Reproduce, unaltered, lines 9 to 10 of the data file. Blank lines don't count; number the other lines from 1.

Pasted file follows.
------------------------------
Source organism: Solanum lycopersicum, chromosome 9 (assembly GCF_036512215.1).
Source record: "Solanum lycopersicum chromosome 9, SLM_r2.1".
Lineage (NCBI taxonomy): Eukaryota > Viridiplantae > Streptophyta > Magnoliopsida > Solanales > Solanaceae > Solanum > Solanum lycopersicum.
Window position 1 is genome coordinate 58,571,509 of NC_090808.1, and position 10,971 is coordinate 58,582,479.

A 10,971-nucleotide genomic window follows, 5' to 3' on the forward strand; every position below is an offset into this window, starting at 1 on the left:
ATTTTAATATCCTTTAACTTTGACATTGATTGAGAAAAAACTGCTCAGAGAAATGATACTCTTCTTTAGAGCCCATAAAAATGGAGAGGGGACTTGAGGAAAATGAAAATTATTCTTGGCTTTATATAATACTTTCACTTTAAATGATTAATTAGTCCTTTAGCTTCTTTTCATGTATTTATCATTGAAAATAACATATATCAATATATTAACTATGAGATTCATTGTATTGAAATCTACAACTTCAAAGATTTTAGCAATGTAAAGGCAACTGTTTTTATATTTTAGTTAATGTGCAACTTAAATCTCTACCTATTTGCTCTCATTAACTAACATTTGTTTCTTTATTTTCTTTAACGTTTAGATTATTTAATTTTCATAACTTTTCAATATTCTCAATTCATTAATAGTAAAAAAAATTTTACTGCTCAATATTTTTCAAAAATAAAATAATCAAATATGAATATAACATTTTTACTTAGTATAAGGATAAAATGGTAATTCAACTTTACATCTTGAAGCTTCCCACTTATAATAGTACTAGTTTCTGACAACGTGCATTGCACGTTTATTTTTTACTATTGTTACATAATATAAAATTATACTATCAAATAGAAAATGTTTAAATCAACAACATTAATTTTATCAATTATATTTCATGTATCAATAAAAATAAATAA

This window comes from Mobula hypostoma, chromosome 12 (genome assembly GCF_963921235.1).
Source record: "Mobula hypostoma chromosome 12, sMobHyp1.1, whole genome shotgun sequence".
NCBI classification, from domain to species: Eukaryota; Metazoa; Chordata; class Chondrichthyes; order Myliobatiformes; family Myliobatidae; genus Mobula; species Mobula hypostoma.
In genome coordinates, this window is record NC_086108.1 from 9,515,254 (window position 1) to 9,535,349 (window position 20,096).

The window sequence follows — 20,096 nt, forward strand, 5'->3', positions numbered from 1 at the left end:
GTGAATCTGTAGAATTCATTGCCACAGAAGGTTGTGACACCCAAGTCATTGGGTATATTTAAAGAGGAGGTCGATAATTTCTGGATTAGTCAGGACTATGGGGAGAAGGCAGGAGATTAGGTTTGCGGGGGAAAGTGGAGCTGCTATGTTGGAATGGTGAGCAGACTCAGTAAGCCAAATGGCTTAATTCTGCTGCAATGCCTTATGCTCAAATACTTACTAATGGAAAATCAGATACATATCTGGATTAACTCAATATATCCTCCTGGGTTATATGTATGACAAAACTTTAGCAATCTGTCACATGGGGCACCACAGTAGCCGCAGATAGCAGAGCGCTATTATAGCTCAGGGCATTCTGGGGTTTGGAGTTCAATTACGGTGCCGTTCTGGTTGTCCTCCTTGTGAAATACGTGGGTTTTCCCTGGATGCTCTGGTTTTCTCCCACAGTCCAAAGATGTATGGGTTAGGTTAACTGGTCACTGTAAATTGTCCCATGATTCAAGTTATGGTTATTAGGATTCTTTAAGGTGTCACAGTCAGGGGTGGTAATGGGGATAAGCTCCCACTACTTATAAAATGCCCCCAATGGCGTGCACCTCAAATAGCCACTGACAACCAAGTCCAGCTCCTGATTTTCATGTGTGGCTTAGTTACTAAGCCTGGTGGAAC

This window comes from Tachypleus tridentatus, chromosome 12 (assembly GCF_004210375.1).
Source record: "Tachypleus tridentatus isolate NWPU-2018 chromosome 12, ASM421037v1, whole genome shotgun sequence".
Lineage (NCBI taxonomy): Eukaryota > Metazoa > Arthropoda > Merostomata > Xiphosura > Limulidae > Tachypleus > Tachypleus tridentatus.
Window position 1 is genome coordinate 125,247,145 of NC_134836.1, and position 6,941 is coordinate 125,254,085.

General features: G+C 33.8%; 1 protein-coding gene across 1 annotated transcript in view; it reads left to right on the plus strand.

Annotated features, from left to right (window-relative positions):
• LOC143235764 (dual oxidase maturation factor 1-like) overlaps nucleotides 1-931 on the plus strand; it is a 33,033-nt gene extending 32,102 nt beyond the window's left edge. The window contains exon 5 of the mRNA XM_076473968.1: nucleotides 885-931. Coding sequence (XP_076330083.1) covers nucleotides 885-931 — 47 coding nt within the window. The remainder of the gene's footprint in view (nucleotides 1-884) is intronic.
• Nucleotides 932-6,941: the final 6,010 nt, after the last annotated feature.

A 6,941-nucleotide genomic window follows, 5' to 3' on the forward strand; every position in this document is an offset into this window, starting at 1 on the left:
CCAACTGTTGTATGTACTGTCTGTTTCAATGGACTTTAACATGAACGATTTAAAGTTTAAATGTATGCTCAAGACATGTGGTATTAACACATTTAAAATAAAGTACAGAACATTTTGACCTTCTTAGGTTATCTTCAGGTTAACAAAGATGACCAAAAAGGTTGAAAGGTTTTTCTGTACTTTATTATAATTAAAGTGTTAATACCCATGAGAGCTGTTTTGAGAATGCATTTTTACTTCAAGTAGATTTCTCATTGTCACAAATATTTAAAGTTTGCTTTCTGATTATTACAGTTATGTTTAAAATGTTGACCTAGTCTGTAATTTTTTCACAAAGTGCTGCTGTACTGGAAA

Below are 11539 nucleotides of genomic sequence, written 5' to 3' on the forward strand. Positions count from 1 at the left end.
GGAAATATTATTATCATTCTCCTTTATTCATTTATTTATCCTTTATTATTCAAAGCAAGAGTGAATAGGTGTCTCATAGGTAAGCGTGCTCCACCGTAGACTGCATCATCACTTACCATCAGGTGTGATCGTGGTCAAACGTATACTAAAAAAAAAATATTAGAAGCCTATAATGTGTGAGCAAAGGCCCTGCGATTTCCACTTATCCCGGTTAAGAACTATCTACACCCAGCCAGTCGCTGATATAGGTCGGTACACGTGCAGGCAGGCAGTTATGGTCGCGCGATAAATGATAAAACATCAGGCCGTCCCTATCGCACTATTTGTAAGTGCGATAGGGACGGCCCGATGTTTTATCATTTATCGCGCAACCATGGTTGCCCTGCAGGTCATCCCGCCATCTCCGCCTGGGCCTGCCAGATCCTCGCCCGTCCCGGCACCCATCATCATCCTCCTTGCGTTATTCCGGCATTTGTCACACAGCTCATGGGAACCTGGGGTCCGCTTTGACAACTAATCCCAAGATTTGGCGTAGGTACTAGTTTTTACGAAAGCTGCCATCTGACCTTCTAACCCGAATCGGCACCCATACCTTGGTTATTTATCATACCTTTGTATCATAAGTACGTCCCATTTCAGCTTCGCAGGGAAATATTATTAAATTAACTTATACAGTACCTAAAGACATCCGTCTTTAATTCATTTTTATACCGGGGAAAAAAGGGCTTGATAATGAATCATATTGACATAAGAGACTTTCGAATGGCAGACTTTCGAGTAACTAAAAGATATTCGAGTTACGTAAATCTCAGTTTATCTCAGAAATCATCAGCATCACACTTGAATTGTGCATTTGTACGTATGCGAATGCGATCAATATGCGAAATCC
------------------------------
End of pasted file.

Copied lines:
NCBI classification, from domain to species: Eukaryota; Metazoa; Chordata; class Chondrichthyes; order Myliobatiformes; family Myliobatidae; genus Mobula; species Mobula hypostoma.
In genome coordinates, this window is record NC_086108.1 from 9,515,254 (window position 1) to 9,535,349 (window position 20,096).